By Joe Guidry, former opinion editor, The Tampa Tribune.
I have been a fan of The Florida Aquarium since its supporters came to The Tampa Tribune Editorial Board in the early 1990s to unveil their vision of an attraction that would entertain and educate visitors while generating revenue for environmental conservation and research.
But, I also must admit the Aquarium was the source of one of the dumber things I wrote in my 30-some years as an editorial writer.
Backers sought taxpayer support for the construction bonds, and the arguments for the investment seemed strong: Every aquarium in the nation was successful and the independent consultants’ report projecting nearly 2 million visitors per year had the project safely paying its operating costs and $84 million debt service.
I wrote something silly, like the likelihood of “the public being at risk was about the same as a great white shark attacking the Tampa Bay Convention Center.”
Actually, the Aquarium’s challenge was far more formidable than I imagined. It was the lone attraction in a seedy Channel District that offered little. Attendance in the early years was below expectations and the venture quickly needed a bailout and many readers ridiculed my stance.
It provided an embarrassing lesson about blissfully accepting consultants’ rosy assurances. But the bigger lesson I learned was about staying the course despite setbacks. The Aquarium, in the long run, provided a critical example of the importance of investing in the future and staying the course with vision and resolve.
Though its lonely years in the Channel District were frustrating, the aquarium soon ignited investment throughout the neighborhood.
Former Tampa Bay Lightning Governor, David LeFevre, once told me The Tampa Bay Lightning’s decision to locate downtown was a direct result of the community’s decision to build the Aquarium.
Now the Aquarium is part of a thriving district that offers a sports arena, condo towers, a cruise ship terminal, restaurants, bars and retail shops. Soon, the University of South Florida will develop its new medical school nearby, part of a $1 billion development plan by Lightning owner, Jeff Vinik, aimed at attracting corporations, residents and retail to the neighborhood.
None of this would be happening were it not for The Florida Aquarium. It is highly unlikely, for that matter, that Tampa would have hosted the Republican National Convention, Women’s Final Four, Frozen Four and countless other major events if the Aquarium had not been built.
Yet the Aquarium is much more than an economic catalyst.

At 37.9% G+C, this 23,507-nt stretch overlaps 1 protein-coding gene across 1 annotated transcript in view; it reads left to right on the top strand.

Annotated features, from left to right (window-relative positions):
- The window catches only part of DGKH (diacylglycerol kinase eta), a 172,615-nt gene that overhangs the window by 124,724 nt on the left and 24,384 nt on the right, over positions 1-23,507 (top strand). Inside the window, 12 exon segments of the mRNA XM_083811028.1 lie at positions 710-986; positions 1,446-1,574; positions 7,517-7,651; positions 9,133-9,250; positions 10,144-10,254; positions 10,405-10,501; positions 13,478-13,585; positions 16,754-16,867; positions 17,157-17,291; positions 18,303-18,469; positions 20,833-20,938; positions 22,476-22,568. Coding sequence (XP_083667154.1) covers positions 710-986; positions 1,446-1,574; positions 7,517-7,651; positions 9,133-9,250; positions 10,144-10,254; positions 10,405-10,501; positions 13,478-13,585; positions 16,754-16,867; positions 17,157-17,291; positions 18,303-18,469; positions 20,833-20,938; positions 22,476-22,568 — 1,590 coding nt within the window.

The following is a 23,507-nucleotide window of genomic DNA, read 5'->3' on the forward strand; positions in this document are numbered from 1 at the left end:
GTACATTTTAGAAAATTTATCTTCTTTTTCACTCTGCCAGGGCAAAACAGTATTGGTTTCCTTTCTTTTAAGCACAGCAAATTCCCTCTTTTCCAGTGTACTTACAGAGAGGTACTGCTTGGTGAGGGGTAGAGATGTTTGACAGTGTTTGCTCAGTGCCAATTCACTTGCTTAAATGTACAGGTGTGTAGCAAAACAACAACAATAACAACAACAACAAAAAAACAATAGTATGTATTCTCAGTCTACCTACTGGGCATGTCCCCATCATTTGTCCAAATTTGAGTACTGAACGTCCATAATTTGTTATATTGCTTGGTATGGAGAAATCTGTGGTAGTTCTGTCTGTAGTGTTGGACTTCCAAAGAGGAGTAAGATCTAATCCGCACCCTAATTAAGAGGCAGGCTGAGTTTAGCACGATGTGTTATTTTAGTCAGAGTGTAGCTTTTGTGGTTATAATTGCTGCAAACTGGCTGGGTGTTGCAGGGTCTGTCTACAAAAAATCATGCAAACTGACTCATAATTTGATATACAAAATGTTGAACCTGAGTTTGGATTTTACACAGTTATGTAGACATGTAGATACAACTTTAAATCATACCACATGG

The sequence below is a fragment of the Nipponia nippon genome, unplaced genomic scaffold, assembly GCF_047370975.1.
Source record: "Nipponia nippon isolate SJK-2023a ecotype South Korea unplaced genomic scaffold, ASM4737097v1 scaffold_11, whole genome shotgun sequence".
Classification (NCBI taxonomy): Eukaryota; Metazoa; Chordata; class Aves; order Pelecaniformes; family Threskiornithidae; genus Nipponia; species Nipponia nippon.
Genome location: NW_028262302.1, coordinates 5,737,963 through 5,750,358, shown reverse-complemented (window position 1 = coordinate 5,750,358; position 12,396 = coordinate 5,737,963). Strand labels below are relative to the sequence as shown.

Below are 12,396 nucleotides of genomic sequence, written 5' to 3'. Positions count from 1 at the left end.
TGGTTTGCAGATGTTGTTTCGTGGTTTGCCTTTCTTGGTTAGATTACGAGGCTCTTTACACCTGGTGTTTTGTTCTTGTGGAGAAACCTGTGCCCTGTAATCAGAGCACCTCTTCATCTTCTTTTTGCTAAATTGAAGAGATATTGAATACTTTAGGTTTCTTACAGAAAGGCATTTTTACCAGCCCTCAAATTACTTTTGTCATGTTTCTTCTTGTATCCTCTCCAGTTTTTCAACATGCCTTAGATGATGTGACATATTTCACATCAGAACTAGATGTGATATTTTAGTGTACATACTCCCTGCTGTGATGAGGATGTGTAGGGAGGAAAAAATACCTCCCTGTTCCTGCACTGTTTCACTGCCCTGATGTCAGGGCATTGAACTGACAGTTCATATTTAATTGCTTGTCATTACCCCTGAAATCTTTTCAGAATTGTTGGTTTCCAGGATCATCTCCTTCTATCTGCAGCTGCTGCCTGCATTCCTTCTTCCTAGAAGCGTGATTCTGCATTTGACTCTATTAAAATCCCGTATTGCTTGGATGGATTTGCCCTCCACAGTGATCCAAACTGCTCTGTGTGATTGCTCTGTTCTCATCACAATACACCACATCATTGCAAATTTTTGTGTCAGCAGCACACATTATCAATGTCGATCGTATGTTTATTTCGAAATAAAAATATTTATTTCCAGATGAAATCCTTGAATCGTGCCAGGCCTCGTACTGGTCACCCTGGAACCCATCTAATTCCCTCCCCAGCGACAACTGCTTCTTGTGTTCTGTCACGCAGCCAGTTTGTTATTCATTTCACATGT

It has become a major attraction in its own right; one that is helping Tampa to attract more visitors who stay here a night or more, rather than briefly stopping by on the way to Disney World or the beach.
With education and conservation as its top priority, the Aquarium was created to tell the Florida water story. It instructed visitors about the state’s ecosystem; with alligators, otters, tarpons, sharks and many other lively creatures.
Still, the Aquarium staff, particularly under innovative Thom Stork, the late Aquarium president and CEO, realized the need to offer ever more fun and interactive experiences to keep families coming back.
But there has been no retreat from the education-conservation mission. Indeed, the aquarium’s vision is “To protect and restore our Blue Planet.” There is no mention of increasing attendance or revenues.
The Aquarium’s increasing financial success is allowing it to focus more than ever on research—just as those original advocates envisioned.
Its Center for Conservation is on the forefront of research efforts to save coral reefs, sea turtles and coastal sharks. It works with local restaurants to promote sustainable seafood. Ecotour cruises on Tampa Bay allow people to thrill at the sight of porpoises and other wildlife, while also learning about the Bay’s natural history.
The Aquarium is partnering with Tampa Electric to develop a research, recreation and education center near Big Bend Power Plant in Apollo Beach. They also are collaborating with Florida Wildlife Conservation Commission on operating a fish hatchery at the site.
All this has taken time. I was clueless in the editorial decades ago about the financial riptides the Aquarium would confront.
But The Florida Aquarium was able to survive it all and today—thanks to the enterprise and commitment of its Board and staff—is enhancing the economy and the environment. Turning the tide on the health of our blue planet, particularly here in Tampa Bay and the Gulf, will require more grit, more commitment and more support from our community. In the Water Stories that follow, it will be my great honor to share examples of our challenges and successes.